Bangladeshi man runs across a makeshift bridge, as it starts to rain in Cooch Bihar district in the Indian State of West Bengal. © Manpreet Romana/NYT
In November 2012, The New York Times ran two paired pieces written from both sides of the Bengal border.
Jyoti Rahman analyzes both articles: “Naeem is a few years older than me, and Mr Ray is likely to be slightly younger. That means, all of us were born decades after partition. Ours is the generation that has not known Pakistan in Bengal. Ours is the generation that has no lived experience of 1971. Both writers describe what the ‘other’ Bengal has meant to them over the years. Obviously I can relate to Naeem’s story, but I don’t share his conclusion. And while I find Ray’s story interesting for its misconception, I do relate to the way his story ends.”
Ask for a piece on Pakistan and Bangladesh during December and you’re likely to get something about the 1971 wars — note the plural, because the eastern part of the subcontinent simultaneously experienced an inter-ethnic civil war and ethno-communal cleansing, genocide, inter-state conventional war and a war of national liberation, all climaxing in the crisp Bengali winter of 1971. Naeem Mohaiemen’s seven part series is an example, covering many aspects of that fateful year. Let me skip 1971 in this post. Instead, I’ll begin by marking the other December anniversary, one that will have a particular relevance for Pakistan and Bangladesh in 2013. And I’ll note the parallels between the post-1971 developments in the two wings of former United Pakistan.
So this is one side of the story. Facebook was used to incite emotion among naive Muslims of Bangladesh. A photo of Kaaba Gilaaf exchange ceremony was broadcast as a rally to vouch for Sayedee as a scholar. The Daily Star’s Zulfikar Ali Manik published a front page story with full “gotcha” vigor.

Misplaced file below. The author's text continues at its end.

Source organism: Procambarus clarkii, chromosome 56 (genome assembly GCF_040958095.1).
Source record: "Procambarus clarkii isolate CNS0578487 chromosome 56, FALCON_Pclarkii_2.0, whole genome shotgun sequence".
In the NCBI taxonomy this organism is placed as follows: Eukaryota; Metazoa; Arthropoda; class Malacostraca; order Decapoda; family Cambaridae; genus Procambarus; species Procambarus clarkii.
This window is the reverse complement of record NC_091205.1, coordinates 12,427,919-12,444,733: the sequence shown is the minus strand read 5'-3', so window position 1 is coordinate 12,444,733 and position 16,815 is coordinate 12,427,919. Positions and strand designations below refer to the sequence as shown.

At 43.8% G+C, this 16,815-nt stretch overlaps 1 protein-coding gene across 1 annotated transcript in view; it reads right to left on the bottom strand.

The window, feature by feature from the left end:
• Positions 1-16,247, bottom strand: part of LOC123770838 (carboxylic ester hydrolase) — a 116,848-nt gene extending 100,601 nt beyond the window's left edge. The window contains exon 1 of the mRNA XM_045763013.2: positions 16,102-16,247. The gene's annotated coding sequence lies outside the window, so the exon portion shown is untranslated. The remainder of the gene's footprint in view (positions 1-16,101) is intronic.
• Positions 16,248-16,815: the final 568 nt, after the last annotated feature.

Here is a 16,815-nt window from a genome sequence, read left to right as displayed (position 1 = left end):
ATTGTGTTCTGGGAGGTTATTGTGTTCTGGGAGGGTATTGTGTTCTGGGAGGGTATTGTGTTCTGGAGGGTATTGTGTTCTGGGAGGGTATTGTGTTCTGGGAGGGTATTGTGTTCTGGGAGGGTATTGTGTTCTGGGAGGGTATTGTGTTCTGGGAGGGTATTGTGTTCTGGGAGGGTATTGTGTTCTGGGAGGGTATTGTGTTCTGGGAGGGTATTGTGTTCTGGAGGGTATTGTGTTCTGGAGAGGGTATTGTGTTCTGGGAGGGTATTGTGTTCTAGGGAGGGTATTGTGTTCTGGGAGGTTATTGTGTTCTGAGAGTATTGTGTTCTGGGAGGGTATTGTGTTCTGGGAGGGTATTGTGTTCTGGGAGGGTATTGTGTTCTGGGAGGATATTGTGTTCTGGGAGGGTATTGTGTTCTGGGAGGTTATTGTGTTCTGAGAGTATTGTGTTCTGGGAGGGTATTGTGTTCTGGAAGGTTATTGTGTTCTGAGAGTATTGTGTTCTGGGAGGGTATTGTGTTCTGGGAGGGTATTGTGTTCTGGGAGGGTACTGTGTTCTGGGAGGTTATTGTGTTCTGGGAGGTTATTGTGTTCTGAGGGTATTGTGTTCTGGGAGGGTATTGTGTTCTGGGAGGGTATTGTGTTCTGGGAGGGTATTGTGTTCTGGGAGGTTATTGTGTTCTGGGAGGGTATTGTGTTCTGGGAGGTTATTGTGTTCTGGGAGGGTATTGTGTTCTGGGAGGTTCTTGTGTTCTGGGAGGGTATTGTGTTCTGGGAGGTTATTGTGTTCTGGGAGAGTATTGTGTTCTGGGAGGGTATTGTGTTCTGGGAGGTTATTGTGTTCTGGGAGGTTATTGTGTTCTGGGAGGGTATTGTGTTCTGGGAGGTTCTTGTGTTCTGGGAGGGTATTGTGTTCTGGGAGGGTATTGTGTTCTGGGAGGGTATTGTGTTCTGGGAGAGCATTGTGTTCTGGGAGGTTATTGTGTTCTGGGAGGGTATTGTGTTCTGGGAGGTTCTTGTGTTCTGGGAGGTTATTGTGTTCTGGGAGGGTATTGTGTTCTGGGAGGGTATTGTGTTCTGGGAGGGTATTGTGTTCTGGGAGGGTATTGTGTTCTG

Here is the image of the forgery. Unknown cyber criminals initiated it, a few rightist newspapers published it
A train set on fire by activists of the Jamaat-e-Islami Bangladesh
Delwar Hossain Sayedee, an Islamic preacher and a senior leader of Jamaat-e-Islami Bangladesh, the country’s largest Islam-pasand party, was sentenced to death on 28 February for war crimes committed during the 1971 Liberation War. Within hours, Jamaat cadres and activists clashed violently with police and law enforcement agencies. Scores have been killed in some of the worst political violence the country has experienced in recent years.
“How do we characterize or categorize the people of Shahbag? Who are the people of Shahbag? … What is the class character of this group, what excites or drives this group? Who they were during different periods of our history- how they were represented during different historical milestone of Bangladesh.”
© Arif Hafiz
On that day, no soul shall be wronged; and you shall not be rewarded aught but that which you did. (The Quran, 36: 54).
Surah Yasin is usually recited in Muslim households when someone passes away. The above-quoted ayaat from the surah has been in my mind lately. I want to believe those words, not just in the promised day of reckoning, but here and now, in this People’s Republic of ours.
While describing Shahbag Square movement, frequent references are being made to Tahrir Square, the site of recent anti -autocratic movement in Egypt. However, although there are more similarities, Shahbag has not yet been discussed in reference to the famous Tiananmen Square movement of 1989 in China. The reason of missing Tiananmen reference may be two pronged. One, in ultra-short memory span of the minds of the analysts of Shahbag Square movement, an event of 1989 is not much distinct now. Continue reading